Based on natural laws and, in particular, on the awareness that no infinite growth is possible within a finite system, ecological policies mean understanding ourselves and our environment as part of nature. Human life, like all life, is tied to the regulating cycles of ecosystems. Our actions intervene in these systems and have an effect on us. We cannot destroy the stability of ecosystems.

In particular, ecological policies totally reject an economy based on the abuse and exploitation of our natural materials and resources, and [they reject] destructive intervention in the cycles of the natural environment. We are firmly convinced that the exploitation of nature and humanity by human beings must be opposed in order to confront acute and serious threats to life.

Our policies manifest an active partnership with nature and humanity. They can best succeed in self-determined and self-sufficient, transparent economic and administrative units. We advocate an economic system that is oriented toward the vital needs of human beings and future generations, toward nature and the prudent use of natural resources. Our politics promote a society that is democratic, one in which human relationships—both with each other and with nature—will be approached with ever-greater awareness.

In order to implement such changes in the face of existing power relations, there needs to be a political movement grounded in human solidarity, democracy, and the rejection of achievement-based and hierarchical thinking that is determined by competition and hostile to life itself. These social and economic changes can only be achieved in a democratic manner and with the support of a majority of the population.


Future social policies must aim to establish a stable social system. “Social” has above all an economic component.

The present disparity in income and wealth between poor and rich is widening due to constantly rising prices and state tax and subsidy policies. We oppose a labor system that is ruled by economic power and that results in a few making decisions that affect not only the labor, but also the existence, of the many. This is illustrated by unemployment, on the one hand, and inhuman working conditions, on the other.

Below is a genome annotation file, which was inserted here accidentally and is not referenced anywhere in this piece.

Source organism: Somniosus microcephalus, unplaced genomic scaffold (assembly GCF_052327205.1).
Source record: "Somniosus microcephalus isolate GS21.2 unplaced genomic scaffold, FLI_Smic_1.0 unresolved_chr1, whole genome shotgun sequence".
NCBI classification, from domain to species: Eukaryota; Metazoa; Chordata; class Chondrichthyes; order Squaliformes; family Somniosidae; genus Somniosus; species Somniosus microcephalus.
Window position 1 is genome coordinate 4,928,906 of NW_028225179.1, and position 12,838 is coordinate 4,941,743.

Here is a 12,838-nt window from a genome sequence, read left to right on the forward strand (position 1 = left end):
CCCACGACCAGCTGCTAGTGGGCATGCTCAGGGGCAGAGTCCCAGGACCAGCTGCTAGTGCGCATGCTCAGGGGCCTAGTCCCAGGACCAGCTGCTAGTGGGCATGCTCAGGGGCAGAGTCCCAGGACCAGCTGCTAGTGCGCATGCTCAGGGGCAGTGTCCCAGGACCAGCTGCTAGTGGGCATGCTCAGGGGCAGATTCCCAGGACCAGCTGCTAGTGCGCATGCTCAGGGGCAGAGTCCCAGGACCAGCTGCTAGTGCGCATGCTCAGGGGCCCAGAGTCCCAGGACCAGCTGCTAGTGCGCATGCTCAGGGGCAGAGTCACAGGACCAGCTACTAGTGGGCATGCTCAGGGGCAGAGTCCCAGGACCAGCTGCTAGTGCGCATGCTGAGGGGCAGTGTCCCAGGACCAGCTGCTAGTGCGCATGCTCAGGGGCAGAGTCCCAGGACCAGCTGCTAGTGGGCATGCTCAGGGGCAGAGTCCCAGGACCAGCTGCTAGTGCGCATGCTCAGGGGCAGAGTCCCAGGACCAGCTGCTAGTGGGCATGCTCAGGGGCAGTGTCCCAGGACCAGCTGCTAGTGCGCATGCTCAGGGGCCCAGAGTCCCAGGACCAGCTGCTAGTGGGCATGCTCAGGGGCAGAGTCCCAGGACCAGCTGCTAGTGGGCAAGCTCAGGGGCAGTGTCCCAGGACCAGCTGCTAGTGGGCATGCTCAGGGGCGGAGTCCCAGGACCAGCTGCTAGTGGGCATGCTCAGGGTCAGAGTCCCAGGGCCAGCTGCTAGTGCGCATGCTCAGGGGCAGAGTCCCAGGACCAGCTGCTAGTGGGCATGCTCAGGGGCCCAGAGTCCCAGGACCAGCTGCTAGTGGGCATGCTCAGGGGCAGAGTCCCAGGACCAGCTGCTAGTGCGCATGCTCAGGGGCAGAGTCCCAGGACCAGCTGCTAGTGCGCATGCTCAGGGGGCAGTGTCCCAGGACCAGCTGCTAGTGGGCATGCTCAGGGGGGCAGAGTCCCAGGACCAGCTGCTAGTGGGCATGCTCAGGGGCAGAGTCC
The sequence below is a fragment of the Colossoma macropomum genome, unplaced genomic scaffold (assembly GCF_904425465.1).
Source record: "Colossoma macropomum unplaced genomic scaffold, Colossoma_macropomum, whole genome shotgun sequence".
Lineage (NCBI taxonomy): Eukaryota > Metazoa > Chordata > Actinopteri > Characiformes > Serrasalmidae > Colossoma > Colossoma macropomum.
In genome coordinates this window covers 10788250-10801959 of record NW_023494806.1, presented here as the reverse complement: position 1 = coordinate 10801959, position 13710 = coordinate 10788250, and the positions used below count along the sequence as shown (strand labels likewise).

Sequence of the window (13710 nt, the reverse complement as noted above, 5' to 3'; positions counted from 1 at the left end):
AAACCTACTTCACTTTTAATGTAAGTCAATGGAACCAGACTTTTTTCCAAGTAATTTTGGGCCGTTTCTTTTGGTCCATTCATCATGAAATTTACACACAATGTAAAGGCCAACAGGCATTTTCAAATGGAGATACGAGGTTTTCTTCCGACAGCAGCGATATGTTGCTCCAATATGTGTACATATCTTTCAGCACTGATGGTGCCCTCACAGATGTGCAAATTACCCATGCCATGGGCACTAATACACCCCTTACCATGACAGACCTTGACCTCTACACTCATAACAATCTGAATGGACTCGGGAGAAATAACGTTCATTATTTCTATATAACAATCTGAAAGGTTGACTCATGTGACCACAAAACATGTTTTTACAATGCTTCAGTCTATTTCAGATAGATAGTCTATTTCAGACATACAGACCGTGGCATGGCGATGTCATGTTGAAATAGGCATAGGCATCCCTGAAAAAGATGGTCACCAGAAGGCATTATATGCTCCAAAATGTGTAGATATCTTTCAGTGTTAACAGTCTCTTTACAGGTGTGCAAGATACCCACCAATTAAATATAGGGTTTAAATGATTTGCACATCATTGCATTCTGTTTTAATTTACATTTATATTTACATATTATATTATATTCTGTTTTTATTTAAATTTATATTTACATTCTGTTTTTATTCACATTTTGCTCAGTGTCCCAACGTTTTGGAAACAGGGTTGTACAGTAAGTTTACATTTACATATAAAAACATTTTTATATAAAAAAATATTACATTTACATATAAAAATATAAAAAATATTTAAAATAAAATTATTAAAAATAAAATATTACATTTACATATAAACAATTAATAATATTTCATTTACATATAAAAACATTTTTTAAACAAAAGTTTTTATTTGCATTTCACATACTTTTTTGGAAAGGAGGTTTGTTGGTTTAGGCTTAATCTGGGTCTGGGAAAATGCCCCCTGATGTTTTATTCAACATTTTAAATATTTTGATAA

The destruction of living space, longer and longer commutes between home and work, the commercialization of the enjoyment of nature and free time all lead to the fact that despite rising incomes there is real impoverishment, the victims of which are people with low incomes, and especially children, young people, the elderly, and the disabled.

Both the competitive economy and the concentration of economic power in state and private capital monopolies lead to exploitative growth-driven constraints, thus threatening the complete contamination and devastation of the basis for human life. Here is precisely where the environmental protection and ecology movement comes together with the workers’ and union movement. For this reason, together we are calling for a reduction in working hours and humane working conditions.

Assuring the self-determination of the individuals involved is the only way to counter ecological, economic, and social crises. Because we are for the self-determination or free development of every individual, for people being able to creatively shape their own lives together, in solidarity with others, in harmony with their natural environment, and with their own wishes and needs, and free from external threats, we give our all-out support to human rights and comprehensive democratic rights, here and elsewhere.

Our social conditions are responsible for massive social and psychological misery. Hardest hit by this situation are segments of the population that are discriminated against on ethnic, social, religious, and sexual grounds. The social system is becoming less and less stable; the consequences are growing crime, rising suicide rates, drug consumption, and alcoholism.